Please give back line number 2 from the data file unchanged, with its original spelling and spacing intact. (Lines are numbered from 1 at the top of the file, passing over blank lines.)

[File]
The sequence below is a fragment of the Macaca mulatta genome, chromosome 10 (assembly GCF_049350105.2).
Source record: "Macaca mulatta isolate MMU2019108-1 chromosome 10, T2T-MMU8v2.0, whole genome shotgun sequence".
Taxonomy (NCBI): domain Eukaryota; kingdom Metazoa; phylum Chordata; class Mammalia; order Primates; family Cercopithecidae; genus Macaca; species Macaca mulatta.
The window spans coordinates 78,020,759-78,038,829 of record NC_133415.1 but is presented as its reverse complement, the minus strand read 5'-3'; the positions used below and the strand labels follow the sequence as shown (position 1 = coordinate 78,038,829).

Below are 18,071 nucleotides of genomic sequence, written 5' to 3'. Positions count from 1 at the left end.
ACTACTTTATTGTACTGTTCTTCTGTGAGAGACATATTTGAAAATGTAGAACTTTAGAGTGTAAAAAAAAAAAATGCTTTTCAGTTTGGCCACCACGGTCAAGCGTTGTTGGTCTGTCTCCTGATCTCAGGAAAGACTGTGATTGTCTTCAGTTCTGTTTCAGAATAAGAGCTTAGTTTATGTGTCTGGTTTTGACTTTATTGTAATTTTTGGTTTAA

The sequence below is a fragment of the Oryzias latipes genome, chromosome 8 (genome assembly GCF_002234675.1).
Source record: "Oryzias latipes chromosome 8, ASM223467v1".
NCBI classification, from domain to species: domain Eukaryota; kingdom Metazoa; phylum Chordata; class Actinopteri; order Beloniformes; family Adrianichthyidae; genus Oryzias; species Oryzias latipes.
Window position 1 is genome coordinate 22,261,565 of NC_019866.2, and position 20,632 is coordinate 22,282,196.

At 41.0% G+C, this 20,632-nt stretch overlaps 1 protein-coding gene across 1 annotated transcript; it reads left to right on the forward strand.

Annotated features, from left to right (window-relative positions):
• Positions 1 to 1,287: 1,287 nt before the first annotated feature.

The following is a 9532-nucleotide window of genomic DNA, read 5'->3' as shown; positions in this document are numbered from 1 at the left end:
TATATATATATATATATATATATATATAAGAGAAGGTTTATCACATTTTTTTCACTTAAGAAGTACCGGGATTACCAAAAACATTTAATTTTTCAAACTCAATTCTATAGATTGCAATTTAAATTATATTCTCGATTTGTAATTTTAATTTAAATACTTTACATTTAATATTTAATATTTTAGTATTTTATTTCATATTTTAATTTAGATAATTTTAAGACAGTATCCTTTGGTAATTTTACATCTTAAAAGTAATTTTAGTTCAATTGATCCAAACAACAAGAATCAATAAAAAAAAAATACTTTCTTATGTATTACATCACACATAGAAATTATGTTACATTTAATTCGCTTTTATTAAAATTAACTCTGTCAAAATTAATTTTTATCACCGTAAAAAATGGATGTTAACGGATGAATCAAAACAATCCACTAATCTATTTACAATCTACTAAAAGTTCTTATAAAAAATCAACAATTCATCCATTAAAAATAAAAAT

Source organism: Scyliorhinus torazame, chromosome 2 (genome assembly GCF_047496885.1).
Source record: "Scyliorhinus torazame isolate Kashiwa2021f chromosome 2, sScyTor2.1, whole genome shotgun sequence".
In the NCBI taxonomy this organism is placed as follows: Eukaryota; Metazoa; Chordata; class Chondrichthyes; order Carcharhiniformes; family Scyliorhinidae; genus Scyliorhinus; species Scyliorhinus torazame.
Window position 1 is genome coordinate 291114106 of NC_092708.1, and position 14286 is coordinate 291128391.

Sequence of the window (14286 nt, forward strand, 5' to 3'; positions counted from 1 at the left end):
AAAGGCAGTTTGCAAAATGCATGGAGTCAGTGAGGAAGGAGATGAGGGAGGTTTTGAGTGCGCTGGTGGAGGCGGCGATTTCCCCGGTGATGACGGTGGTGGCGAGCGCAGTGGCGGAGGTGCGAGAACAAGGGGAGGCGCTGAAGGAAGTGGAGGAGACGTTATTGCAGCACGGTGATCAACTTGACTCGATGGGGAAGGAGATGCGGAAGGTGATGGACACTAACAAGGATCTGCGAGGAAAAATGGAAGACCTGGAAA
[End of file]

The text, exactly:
Source record: "Macaca mulatta isolate MMU2019108-1 chromosome 10, T2T-MMU8v2.0, whole genome shotgun sequence".